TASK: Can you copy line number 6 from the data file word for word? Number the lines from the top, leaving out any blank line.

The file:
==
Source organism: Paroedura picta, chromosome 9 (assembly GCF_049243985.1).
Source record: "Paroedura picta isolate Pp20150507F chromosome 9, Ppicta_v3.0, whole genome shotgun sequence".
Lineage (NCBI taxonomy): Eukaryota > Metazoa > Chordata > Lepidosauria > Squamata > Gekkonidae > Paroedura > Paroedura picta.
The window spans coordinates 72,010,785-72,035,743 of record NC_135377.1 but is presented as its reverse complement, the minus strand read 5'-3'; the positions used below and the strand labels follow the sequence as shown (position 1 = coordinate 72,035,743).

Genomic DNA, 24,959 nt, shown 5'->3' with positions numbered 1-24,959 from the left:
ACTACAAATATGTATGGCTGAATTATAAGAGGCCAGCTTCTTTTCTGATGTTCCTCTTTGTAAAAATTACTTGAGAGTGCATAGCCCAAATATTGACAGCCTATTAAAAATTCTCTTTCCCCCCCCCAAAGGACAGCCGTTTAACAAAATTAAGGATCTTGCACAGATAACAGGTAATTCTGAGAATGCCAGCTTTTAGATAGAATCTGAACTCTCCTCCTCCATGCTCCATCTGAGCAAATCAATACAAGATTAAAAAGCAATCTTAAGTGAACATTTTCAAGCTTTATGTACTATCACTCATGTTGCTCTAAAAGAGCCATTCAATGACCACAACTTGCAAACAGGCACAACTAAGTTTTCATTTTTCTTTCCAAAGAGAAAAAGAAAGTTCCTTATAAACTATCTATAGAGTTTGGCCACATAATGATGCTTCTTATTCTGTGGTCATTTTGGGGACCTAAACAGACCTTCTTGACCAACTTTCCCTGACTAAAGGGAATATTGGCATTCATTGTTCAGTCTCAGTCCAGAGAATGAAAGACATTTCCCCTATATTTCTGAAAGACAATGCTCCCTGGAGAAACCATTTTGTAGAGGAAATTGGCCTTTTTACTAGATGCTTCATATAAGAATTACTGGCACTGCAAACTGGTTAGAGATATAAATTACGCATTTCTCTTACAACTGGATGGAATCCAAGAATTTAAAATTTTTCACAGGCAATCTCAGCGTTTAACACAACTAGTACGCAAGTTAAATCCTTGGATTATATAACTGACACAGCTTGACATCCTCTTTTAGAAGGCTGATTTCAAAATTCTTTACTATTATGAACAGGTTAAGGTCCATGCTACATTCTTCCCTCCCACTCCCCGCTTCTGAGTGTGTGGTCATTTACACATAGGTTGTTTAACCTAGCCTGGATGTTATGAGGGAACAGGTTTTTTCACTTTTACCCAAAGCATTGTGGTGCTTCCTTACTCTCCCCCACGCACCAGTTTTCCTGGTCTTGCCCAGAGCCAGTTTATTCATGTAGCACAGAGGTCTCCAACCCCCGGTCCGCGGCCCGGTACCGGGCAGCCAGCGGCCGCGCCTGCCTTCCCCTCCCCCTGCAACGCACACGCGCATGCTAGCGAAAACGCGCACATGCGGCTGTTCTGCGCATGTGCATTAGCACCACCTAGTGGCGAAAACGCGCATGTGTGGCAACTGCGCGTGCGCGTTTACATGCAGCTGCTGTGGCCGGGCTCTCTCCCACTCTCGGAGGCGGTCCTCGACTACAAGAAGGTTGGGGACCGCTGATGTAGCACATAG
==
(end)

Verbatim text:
ACTACAAATATGTATGGCTGAATTATAAGAGGCCAGCTTCTTTTCTGATGTTCCTCTTTGTAAAAATTACTTGAGAGTGCATAGCCCAAATATTGACAGCCTATTAAAAATTCTCTTTCCCCCCCCCAAAGGACAGCCGTTTAACAAAATTAAGGATCTTGCACAGATAACAGGTAATTCTGAGAATGCCAGCTTTTAGATAGAATCTGAACTCTCCTCCTCCATGCTCCATCTGAGCAAATCAATACAAGATTAAAAAGCAATCTTAAGTGAACATTTTCAAGCTTTATGTACTATCACTCATGTTGCTCTAAAAGAGCCATTCAATGACCACAACTTGCAAACAGGCACAACTAAGTTTTCATTTTTCTTTCCAAAGAGAAAAAGAAAGTTCCTTATAAACTATCTATAGAGTTTGGCCACATAATGATGCTTCTTATTCTGTGGTCATTTTGGGGACCTAAACAGACCTTCTTGACCAACTTTCCCTGACTAAAGGGAATATTGGCATTCATTGTTCAGTCTCAGTCCAGAGAATGAAAGACATTTCCCCTATATTTCTGAAAGACAATGCTCCCTGGAGAAACCATTTTGTAGAGGAAATTGGCCTTTTTACTAGATGCTTCATATAAGAATTACTGGCACTGCAAACTGGTTAGAGATATAAATTACGCATTTCTCTTACAACTGGATGGAATCCAAGAATTTAAAATTTTTCACAGGCAATCTCAGCGTTTAACACAACTAGTACGCAAGTTAAATCCTTGGATTATATAACTGACACAGCTTGACATCCTCTTTTAGAAGGCTGATTTCAAAATTCTTTACTATTATGAACAGGTTAAGGTCCATGCTACATTCTTCCCTCCCACTCCCCGCTTCTGAGTGTGTGGTCATTTACACATAGGTTGTTTAACCTAGCCTGGATGTTATGAGGGAACAGGTTTTTTCACTTTTACCCAAAGCATTGTGGTGCTTCCTTACTCTCCCCCACGCACCAGTTTTCCTGGTCTTGCCCAGAGCCAGTTTATTCATGTAGCACAGAGGTCTCCAACCCCCGGTCCGCGGCCCGGTACCGGGCAGCCAGCGGCCGCGCCTGCCTTCCCCTCCCCCTGCAACGCACACGCGCATGCTAGCGAAAACGCGCACATGCGGCTGTTCTGCGCATGTGCATTAGCACCACCTAGTGGCGAAAACGCGCATGTGTGGCAACTGCGCGTGCGCGTTTACATGCAGCTGCTGTGGCCGGGCTCTCTCCCACTCTCGGAGGCGGTCCTCGACTACAAGAAGGTTGGGGACCGCTGATGTAGCACATAG